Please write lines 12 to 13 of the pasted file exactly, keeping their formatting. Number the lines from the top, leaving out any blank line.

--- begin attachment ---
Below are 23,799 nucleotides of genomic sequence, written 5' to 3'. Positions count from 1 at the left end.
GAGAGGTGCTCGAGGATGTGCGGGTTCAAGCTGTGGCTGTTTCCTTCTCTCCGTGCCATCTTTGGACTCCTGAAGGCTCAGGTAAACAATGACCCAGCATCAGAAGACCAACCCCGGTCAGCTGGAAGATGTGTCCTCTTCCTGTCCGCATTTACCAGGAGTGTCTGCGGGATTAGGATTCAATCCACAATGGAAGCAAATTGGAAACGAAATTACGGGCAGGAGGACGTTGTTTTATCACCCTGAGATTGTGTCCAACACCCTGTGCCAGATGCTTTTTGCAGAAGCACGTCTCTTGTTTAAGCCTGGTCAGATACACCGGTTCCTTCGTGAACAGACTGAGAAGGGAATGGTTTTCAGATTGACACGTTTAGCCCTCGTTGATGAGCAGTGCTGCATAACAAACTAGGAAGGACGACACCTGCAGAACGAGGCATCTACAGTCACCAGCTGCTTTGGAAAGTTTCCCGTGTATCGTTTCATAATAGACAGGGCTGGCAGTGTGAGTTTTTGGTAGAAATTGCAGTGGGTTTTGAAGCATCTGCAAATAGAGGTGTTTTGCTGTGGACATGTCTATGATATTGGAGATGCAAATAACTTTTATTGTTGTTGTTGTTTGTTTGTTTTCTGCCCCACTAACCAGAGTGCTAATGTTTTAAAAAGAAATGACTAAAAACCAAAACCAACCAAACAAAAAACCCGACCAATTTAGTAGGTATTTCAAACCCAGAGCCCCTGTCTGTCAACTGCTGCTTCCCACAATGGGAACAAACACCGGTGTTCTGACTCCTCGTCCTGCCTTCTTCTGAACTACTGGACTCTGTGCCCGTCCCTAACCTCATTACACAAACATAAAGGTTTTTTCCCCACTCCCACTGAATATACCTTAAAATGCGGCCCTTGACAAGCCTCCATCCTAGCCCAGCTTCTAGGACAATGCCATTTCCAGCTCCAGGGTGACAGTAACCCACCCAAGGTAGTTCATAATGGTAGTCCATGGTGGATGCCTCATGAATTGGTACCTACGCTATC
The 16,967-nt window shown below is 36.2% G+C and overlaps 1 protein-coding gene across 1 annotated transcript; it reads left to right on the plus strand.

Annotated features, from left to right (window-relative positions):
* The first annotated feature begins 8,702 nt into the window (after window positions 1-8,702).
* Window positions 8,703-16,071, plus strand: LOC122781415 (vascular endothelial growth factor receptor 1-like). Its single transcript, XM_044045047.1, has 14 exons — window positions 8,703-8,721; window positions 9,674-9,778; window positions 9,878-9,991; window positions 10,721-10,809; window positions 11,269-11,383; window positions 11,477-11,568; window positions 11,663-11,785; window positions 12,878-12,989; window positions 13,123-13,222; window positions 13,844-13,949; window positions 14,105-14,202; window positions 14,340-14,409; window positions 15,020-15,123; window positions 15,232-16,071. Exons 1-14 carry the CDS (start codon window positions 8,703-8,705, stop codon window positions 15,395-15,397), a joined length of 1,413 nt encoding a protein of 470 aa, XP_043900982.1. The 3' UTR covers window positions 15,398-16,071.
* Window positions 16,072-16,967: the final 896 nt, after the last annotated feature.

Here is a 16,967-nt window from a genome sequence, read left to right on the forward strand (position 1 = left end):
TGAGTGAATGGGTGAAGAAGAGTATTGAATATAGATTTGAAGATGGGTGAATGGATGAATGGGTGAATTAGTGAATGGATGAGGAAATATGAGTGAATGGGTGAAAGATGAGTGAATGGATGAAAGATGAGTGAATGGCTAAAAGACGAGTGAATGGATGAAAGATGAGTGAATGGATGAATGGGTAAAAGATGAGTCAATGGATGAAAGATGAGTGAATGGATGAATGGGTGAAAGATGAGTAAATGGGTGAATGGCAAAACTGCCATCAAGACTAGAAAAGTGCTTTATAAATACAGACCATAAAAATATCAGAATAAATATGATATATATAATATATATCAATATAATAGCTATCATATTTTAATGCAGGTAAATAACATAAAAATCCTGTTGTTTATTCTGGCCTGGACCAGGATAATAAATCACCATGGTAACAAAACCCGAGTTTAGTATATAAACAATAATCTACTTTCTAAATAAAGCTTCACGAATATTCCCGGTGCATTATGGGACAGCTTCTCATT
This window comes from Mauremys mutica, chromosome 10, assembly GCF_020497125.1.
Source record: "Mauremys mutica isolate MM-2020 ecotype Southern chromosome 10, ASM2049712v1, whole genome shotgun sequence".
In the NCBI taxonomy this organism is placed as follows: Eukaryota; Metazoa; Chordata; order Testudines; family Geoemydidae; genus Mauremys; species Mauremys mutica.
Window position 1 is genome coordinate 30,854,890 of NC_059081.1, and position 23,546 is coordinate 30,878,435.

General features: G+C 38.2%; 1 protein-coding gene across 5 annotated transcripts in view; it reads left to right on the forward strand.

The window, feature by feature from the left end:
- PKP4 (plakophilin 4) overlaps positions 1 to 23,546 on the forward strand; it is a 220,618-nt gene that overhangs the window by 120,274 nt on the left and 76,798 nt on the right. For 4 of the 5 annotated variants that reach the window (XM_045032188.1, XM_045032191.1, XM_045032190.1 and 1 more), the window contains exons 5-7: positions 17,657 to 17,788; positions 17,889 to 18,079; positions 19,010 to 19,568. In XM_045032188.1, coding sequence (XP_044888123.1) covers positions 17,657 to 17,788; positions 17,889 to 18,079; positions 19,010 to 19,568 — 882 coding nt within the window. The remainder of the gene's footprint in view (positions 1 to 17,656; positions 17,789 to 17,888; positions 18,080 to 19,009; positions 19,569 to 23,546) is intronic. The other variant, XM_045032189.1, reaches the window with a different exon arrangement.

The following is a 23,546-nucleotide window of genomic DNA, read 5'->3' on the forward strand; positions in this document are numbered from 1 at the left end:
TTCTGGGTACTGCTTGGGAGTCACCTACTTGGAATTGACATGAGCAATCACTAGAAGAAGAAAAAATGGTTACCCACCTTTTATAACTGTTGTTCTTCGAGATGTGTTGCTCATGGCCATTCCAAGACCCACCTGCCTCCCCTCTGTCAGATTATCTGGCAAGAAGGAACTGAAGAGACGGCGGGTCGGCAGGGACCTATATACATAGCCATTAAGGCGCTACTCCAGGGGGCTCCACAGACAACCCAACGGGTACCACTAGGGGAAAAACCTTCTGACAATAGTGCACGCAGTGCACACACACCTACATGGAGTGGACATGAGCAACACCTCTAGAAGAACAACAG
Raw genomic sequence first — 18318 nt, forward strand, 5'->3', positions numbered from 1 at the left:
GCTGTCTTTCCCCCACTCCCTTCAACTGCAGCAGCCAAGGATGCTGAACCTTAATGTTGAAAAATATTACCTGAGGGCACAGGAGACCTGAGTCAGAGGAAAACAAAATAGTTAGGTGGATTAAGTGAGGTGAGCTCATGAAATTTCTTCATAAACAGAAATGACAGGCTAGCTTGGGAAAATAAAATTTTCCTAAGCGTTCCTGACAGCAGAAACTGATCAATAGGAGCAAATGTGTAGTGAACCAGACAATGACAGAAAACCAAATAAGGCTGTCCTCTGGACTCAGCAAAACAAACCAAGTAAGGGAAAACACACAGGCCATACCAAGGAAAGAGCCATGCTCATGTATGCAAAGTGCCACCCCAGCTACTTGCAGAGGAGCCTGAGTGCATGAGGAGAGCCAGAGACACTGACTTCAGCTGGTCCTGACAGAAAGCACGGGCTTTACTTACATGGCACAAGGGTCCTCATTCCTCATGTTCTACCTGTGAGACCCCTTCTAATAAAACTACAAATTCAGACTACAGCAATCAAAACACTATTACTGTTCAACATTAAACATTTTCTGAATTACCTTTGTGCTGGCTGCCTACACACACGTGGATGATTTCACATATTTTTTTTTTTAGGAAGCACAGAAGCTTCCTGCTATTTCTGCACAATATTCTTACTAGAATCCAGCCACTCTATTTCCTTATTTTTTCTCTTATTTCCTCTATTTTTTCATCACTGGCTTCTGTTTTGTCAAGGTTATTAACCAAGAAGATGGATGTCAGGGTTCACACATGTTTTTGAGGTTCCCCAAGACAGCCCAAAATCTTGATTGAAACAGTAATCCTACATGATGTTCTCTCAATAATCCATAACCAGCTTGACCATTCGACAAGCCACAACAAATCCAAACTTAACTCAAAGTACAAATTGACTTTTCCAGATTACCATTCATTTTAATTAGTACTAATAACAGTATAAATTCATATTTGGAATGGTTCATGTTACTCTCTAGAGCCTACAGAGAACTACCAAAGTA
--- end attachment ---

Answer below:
In the NCBI taxonomy this organism is placed as follows: Eukaryota; Metazoa; Chordata; order Testudines; family Geoemydidae; genus Mauremys; species Mauremys mutica.
Window position 1 is genome coordinate 30,854,890 of NC_059081.1, and position 23,546 is coordinate 30,878,435.